2 cups cooked mortgage lifter or cannellini beans, homemade or canned (if canned, drain and rinse)

Combine the water and kuzu (or cornstarch) in the insert of your slow cooker. Add the onions, carrots, and turmeric. Stir to combine. Wash and dry the roast, then rub the salt and pepper into both sides. Place the roast on top of the vegetables. Cover and cook on low for 8-10 hours. About an hour or two before you’re ready to eat, use tongs to turn the roast and add about 2 cups of cooked, drained beans. Just ladle them around the sides. When you’re ready to eat, taste for seasonings. And that’s it! Super simple.  Surprisingly delicious. And a nice way to sneak some healthy beans and turmeric into your diet.

Dryland bean farming and five national parks

Amazing as it is, in Dove Creek, Colorado, the “self-proclaimed Pinto Bean Capital of the Wophoto 9rld,” there are bean farmers who practice “dryland” farming, which means that they don’t use any form of irrigation. Despite the fact that they are farming in the desert. This blows my mind. In a good way.

I stopped in Dove Creek during my whirlwind National Park tour, on the way from Moab, Utah, to Cortez, Colorado. The quote is from a magazine article, The Ballad of the Drylander, which I picked up at the Adobe Milling Company. (

The Adobe Mphoto 3illing Company processes and sells beans grown by the very same dryland bean farmers who are featured in the article. I wasn’t able to talk to any farmers. But, from what I gathered in a brief conversation with a couple of people who work at the Adobe Milling Company, the farmers put the bean pods into a silo. The beans then go through some additional process to separate the seeds (edible part of the bean) from the pod. Finally, the beans pass through a chute and are packaged for sale.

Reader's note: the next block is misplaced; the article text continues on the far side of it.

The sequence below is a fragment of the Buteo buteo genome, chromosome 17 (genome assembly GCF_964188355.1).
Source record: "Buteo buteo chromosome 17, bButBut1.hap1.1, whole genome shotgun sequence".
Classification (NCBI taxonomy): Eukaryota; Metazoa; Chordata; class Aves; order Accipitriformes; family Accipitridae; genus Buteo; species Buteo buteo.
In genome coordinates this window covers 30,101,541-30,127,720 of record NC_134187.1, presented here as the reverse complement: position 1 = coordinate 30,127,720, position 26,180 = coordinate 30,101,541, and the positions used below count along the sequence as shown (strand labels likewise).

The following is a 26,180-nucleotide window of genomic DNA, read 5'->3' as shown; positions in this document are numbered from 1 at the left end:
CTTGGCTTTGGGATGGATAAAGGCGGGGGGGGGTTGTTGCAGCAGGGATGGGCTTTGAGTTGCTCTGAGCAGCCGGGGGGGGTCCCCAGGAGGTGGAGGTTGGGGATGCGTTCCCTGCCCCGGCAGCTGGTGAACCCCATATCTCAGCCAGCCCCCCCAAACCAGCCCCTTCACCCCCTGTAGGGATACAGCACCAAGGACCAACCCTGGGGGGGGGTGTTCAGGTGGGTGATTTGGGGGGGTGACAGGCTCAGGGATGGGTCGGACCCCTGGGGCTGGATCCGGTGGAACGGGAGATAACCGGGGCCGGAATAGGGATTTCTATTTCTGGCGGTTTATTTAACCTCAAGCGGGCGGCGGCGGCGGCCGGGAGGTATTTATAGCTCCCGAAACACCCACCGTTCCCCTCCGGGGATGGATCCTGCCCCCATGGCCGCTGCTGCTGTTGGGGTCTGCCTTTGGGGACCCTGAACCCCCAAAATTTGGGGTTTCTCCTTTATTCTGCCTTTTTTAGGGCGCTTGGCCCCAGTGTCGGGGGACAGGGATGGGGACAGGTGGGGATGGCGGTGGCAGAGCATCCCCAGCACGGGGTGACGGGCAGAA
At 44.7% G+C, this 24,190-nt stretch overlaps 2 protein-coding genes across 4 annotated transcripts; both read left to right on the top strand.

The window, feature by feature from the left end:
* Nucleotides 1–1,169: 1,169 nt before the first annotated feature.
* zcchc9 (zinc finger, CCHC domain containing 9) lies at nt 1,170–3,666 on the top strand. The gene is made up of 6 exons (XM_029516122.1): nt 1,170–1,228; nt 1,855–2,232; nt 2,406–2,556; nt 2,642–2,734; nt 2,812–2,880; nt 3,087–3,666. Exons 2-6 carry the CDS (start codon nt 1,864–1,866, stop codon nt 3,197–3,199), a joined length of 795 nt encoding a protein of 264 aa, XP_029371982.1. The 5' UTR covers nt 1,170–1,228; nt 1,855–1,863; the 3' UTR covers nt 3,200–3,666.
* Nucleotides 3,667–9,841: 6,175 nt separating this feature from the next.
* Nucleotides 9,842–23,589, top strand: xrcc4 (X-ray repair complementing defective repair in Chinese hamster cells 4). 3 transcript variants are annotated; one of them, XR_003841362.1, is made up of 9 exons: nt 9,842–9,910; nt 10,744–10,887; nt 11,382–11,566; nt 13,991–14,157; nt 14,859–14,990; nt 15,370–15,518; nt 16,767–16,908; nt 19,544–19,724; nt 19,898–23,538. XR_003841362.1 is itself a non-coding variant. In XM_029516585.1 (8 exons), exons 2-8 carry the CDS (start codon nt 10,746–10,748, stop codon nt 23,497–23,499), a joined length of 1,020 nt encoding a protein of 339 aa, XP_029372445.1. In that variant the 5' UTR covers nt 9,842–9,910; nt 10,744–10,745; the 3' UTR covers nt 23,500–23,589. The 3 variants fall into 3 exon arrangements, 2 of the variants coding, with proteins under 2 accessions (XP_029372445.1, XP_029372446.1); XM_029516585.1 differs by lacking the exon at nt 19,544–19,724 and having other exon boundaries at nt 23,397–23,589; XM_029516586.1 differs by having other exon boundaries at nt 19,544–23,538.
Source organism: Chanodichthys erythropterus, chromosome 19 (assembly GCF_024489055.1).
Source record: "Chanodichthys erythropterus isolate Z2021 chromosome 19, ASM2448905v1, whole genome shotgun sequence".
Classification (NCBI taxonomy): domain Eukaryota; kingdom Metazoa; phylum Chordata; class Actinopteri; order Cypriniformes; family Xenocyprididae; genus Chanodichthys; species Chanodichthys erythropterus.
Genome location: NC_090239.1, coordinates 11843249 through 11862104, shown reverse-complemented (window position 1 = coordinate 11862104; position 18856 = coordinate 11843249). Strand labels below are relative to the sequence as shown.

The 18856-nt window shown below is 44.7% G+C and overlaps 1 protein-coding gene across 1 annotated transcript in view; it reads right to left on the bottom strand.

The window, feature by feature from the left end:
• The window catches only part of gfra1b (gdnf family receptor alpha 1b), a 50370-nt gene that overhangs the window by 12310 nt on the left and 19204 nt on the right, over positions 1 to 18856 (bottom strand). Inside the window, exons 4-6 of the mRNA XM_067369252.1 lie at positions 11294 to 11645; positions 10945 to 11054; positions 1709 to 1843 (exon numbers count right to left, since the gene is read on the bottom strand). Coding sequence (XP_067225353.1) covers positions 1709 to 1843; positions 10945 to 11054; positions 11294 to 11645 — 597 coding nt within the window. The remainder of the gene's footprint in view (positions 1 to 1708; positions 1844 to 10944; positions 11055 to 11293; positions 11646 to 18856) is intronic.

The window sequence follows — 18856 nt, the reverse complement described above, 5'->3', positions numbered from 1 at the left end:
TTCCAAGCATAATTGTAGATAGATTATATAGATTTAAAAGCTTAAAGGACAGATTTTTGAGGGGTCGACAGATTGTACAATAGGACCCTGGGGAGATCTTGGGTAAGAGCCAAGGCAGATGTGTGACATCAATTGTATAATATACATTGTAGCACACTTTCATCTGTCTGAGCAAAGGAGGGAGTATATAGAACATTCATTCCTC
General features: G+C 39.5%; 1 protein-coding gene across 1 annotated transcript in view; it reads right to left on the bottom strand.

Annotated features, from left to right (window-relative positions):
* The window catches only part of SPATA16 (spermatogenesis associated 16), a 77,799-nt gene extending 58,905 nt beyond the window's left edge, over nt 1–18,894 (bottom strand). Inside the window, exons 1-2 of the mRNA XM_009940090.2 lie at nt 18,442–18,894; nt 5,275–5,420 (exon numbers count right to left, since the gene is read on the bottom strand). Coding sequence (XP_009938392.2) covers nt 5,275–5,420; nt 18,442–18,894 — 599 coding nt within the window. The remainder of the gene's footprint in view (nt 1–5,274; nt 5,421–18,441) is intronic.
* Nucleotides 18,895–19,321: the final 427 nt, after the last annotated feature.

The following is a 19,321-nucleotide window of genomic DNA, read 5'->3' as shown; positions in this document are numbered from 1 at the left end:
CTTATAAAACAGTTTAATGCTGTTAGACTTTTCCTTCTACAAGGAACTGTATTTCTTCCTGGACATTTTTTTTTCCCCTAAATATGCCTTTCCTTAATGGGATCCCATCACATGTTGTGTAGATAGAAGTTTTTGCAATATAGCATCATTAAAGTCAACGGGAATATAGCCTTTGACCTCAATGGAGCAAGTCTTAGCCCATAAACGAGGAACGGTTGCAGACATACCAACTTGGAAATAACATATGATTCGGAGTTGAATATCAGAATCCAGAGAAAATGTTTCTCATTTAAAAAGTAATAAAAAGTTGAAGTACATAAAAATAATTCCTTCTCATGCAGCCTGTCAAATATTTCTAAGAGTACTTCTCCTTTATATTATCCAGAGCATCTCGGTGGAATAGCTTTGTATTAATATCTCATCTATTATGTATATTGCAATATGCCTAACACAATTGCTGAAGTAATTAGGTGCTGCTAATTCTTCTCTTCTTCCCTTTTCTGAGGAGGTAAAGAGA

From the looks of things, the bulk of Adobe Milling Company’s business is mail order. But they alsphoto 13o have a store. Where they sell many varieties of beans. Also many varieties of hot sauce, which I heard are delicious. But, since I had to fly home, I limited myself to beans. Many beans. Specifically, Anasazi, Colorado River, Mortgage Lifter, Pink Eye, Pinto, and Zuni beans. Of course pinto beans are readily available without being imported from Colorado, but I couldn’t come home from the Pinto Bean Capital of the World without some pinto beans. Right? That would have been crazy. At least if you’re me. No. For me, the only sane move was to bring home as many beans as I could fit in my suitcase. Which turned out to be a lot.